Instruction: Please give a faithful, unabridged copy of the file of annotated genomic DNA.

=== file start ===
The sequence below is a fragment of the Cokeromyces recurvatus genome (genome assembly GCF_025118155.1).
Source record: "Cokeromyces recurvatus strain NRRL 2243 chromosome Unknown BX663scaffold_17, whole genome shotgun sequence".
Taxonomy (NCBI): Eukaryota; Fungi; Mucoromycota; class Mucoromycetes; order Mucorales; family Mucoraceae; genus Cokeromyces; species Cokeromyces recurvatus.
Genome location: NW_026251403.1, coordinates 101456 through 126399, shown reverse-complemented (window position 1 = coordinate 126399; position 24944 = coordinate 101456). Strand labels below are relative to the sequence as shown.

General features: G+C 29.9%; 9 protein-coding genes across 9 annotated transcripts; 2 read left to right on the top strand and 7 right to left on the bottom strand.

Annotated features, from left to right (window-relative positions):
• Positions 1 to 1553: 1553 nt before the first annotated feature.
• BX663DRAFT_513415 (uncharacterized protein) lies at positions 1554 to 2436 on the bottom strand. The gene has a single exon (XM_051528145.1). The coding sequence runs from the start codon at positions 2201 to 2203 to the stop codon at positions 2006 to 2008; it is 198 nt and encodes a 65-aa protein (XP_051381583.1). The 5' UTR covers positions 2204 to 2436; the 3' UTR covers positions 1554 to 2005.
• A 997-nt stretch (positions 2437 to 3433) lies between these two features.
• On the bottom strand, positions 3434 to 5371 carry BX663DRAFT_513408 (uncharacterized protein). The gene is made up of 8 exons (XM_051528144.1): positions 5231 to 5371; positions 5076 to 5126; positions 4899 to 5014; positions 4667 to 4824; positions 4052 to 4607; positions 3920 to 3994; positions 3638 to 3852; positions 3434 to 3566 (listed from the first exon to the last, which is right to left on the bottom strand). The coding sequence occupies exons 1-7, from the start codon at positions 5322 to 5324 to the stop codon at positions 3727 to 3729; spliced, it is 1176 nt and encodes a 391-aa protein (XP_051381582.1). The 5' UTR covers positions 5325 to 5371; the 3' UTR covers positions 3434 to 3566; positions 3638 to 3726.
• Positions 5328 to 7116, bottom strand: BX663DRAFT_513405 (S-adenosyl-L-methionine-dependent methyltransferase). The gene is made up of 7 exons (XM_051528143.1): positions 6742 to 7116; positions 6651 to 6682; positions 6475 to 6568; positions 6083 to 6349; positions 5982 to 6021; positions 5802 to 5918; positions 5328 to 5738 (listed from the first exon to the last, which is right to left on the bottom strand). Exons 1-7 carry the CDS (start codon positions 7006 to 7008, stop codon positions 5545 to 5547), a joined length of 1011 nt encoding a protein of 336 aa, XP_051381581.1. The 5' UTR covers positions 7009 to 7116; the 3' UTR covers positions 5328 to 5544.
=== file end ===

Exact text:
The sequence below is a fragment of the Cokeromyces recurvatus genome (genome assembly GCF_025118155.1).
Source record: "Cokeromyces recurvatus strain NRRL 2243 chromosome Unknown BX663scaffold_17, whole genome shotgun sequence".
Taxonomy (NCBI): Eukaryota; Fungi; Mucoromycota; class Mucoromycetes; order Mucorales; family Mucoraceae; genus Cokeromyces; species Cokeromyces recurvatus.
Genome location: NW_026251403.1, coordinates 101456 through 126399, shown reverse-complemented (window position 1 = coordinate 126399; position 24944 = coordinate 101456). Strand labels below are relative to the sequence as shown.

General features: G+C 29.9%; 9 protein-coding genes across 9 annotated transcripts; 2 read left to right on the top strand and 7 right to left on the bottom strand.

Annotated features, from left to right (window-relative positions):
• Positions 1 to 1553: 1553 nt before the first annotated feature.
• BX663DRAFT_513415 (uncharacterized protein) lies at positions 1554 to 2436 on the bottom strand. The gene has a single exon (XM_051528145.1). The coding sequence runs from the start codon at positions 2201 to 2203 to the stop codon at positions 2006 to 2008; it is 198 nt and encodes a 65-aa protein (XP_051381583.1). The 5' UTR covers positions 2204 to 2436; the 3' UTR covers positions 1554 to 2005.
• A 997-nt stretch (positions 2437 to 3433) lies between these two features.
• On the bottom strand, positions 3434 to 5371 carry BX663DRAFT_513408 (uncharacterized protein). The gene is made up of 8 exons (XM_051528144.1): positions 5231 to 5371; positions 5076 to 5126; positions 4899 to 5014; positions 4667 to 4824; positions 4052 to 4607; positions 3920 to 3994; positions 3638 to 3852; positions 3434 to 3566 (listed from the first exon to the last, which is right to left on the bottom strand). The coding sequence occupies exons 1-7, from the start codon at positions 5322 to 5324 to the stop codon at positions 3727 to 3729; spliced, it is 1176 nt and encodes a 391-aa protein (XP_051381582.1). The 5' UTR covers positions 5325 to 5371; the 3' UTR covers positions 3434 to 3566; positions 3638 to 3726.
• Positions 5328 to 7116, bottom strand: BX663DRAFT_513405 (S-adenosyl-L-methionine-dependent methyltransferase). The gene is made up of 7 exons (XM_051528143.1): positions 6742 to 7116; positions 6651 to 6682; positions 6475 to 6568; positions 6083 to 6349; positions 5982 to 6021; positions 5802 to 5918; positions 5328 to 5738 (listed from the first exon to the last, which is right to left on the bottom strand). Exons 1-7 carry the CDS (start codon positions 7006 to 7008, stop codon positions 5545 to 5547), a joined length of 1011 nt encoding a protein of 336 aa, XP_051381581.1. The 5' UTR covers positions 7009 to 7116; the 3' UTR covers positions 5328 to 5544.